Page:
If you whistle a happy tune, don't call it a jingle

Like houses and people, advertising jingles have undergone a makeover. Those catchy little tunes that promote everything from soft drinks to appliances are now called "audio logos" and "short songs."

Advertisers have become more sophisticated in their choice of music to convey mood and appeal to consumers. Tunes are still being used to sell soap and establish brand identity, but they are far subtler than the voices we used to hear (cue Barry Manilow) singing, "You deserve a break today, so get up and get away to McDonaaaaald's!"

The jingle as we know it - an often inane, repetitive melody that drills itself into your head - has been declared almost dead by Wally Williams, CEO and creative director of Tequila Mockingbird Studio in Austin.

A major factor in its decline is age - of both targeted audiences and those creating the ads. Younger people in the advertising industry regard jingles as something from their parents' - or grandparents' - generation. The consumers they're trying to reach are nearly always the younger and hipper crowd (or maybe not so young, but still hip, having grown up with rock 'n' roll).

Mr. Williams's clients still request original music - but not too original. They often want it to sound as if it were lifted from a hit music radio station. The idea is to make it blend in with popular culture, not make it stand out like a neon sign.

The reason advertisers are not all simply purchasing those radio hits - and the reason commercial composers still have jobs - is that licensing existing music is often prohibitively expensive.

Although prices have come down considerably since Bill Gates paid the Rolling Stones a record $4 million to use "Start Me Up" for the Microsoft Windows 95 launch, a recognizable rock hit in a national TV spot can cost more than $100,000, as opposed to $15,000 to $40,000 for original music.

And hit tunes can sometimes work against the advertiser's objective.

For example, advertisers don't necessarily want their products to be considered hip and cool if they're targeting retirees, selling insurance, or trying to create a touching moment, says Gabriel Mann, a musician in Los Angeles who produced the music for Cool Whip's "Cool Jerk" commercials. "Often a song is not appropriate - especially a known song."

Music is still integral in those cases, but it's used as more subtle underscoring, just as it is in feature films. The reason we think all car ads use rock songs, says Bill Bodine, a commercial composer in Los Angeles, is that underscoring is supportive, not obtrusive, so it doesn't lodge in our thought the way a conventional melody does.

But a recognizable song can be extremely valuable - that is why they cost so much to get, says Mr. Mann. He points out that the Bob Seger's "Like a Rock" has become so identified with Chevy trucks that one can't hear the song anymore without envisioning a pickup. The company's investment in an already-known song, in Chevrolet's case, was worth every dime.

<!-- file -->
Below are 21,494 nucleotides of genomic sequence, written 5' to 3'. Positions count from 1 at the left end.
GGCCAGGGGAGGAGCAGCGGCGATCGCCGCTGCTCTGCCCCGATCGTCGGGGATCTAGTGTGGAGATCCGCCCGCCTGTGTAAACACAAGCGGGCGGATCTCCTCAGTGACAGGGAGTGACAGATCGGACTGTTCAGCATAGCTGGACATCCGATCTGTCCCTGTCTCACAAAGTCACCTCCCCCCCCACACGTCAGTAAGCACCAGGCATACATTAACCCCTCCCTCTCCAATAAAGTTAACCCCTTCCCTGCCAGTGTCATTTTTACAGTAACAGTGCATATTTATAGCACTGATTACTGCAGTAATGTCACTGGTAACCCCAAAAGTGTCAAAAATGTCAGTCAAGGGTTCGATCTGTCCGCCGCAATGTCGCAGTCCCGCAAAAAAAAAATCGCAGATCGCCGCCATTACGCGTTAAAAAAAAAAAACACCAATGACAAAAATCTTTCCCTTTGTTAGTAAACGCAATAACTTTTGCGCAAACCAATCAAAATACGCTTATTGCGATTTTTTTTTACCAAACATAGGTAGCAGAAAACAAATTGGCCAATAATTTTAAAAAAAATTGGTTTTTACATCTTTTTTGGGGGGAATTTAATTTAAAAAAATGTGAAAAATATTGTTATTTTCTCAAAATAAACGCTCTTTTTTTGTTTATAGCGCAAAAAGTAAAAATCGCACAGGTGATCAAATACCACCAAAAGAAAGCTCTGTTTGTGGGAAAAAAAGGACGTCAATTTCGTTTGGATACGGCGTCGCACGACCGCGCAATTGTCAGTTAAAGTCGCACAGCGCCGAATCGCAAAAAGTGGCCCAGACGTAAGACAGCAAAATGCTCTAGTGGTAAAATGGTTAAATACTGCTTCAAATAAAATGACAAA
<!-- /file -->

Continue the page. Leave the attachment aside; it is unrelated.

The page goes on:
Plenty of compositions are still being written to have the same effect as a jingle, but with a far more contemporary-sound. Williams calls them "short songs." Rick Witkowski, owner of Studio L in Weirton, W.Va., likes to call them "audio logos," and says they serve the same identifying function as a visual logo or sign.

Commercial music writers are often as good as those writing pop songs, but they're not as well known, says Mr. Bodine. "They are writing for a living, they're able to write on demand, on short notice, in different styles, and with different expressions of emotions," he says.

Though an already-popular tune can instantly tell consumers what age or ethnic group an advertiser is trying to reach, most people involved with producing commercial music prefer customized sounds - and not just because it provides income for composers (though Mr. Witkowski says creating music even for local ads is far more lucrative than his other studio work, which includes producing albums).

Says Williams, "Just taking an existing piece of music and putting it on your spot, if there's not a concept there, an idea, then it's just borrowing interest, and it doesn't say much for your company in terms of originality."

Mr. Bodine says slapping a piece of popular music onto visual images isn't a good idea because it can't enhance a product the way an original score can.

"On its best day, it's a mismatch," he says. "The guy who wrote that pop song had a different 'movie' playing in his head than you running down the street in Nikes ... I can guarantee you that."

Another reason jingles became unpopular, according to Mike Connell of the Small Army ad agency in Boston, is that they were often "gratuitous add-ons," an attempt to create a memorable hook because the ad designer hadn't come up with a more creative way to make an imprint on the viewer.

"The most powerful tool to manipulate emotion in your storytelling is the music," says Mr. Connell. "The most powerful way to use music in the spot is for the music to be invisible."

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